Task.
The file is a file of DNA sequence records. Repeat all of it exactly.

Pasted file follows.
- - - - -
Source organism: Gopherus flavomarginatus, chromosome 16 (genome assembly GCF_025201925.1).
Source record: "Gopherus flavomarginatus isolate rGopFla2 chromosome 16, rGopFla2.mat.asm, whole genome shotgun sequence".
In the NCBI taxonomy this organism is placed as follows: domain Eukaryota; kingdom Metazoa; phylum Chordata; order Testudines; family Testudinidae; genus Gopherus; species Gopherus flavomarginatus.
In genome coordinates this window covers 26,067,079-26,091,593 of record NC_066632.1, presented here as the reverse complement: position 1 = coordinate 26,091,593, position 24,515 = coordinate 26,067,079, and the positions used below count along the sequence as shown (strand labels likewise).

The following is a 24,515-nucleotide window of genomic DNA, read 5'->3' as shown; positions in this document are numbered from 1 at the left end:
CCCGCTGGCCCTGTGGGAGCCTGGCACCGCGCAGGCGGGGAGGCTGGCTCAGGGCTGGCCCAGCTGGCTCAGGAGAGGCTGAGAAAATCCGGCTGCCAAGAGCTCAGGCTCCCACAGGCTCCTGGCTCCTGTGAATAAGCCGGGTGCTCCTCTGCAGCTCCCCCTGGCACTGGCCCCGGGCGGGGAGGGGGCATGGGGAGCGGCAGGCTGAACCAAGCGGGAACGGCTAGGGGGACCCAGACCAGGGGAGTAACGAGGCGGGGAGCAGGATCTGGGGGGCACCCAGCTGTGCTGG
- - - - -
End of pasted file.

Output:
Source organism: Gopherus flavomarginatus, chromosome 16 (genome assembly GCF_025201925.1).
Source record: "Gopherus flavomarginatus isolate rGopFla2 chromosome 16, rGopFla2.mat.asm, whole genome shotgun sequence".
In the NCBI taxonomy this organism is placed as follows: domain Eukaryota; kingdom Metazoa; phylum Chordata; order Testudines; family Testudinidae; genus Gopherus; species Gopherus flavomarginatus.
In genome coordinates this window covers 26,067,079-26,091,593 of record NC_066632.1, presented here as the reverse complement: position 1 = coordinate 26,091,593, position 24,515 = coordinate 26,067,079, and the positions used below count along the sequence as shown (strand labels likewise).

The following is a 24,515-nucleotide window of genomic DNA, read 5'->3' as shown; positions in this document are numbered from 1 at the left end:
CCCGCTGGCCCTGTGGGAGCCTGGCACCGCGCAGGCGGGGAGGCTGGCTCAGGGCTGGCCCAGCTGGCTCAGGAGAGGCTGAGAAAATCCGGCTGCCAAGAGCTCAGGCTCCCACAGGCTCCTGGCTCCTGTGAATAAGCCGGGTGCTCCTCTGCAGCTCCCCCTGGCACTGGCCCCGGGCGGGGAGGGGGCATGGGGAGCGGCAGGCTGAACCAAGCGGGAACGGCTAGGGGGACCCAGACCAGGGGAGTAACGAGGCGGGGAGCAGGATCTGGGGGGCACCCAGCTGTGCTGG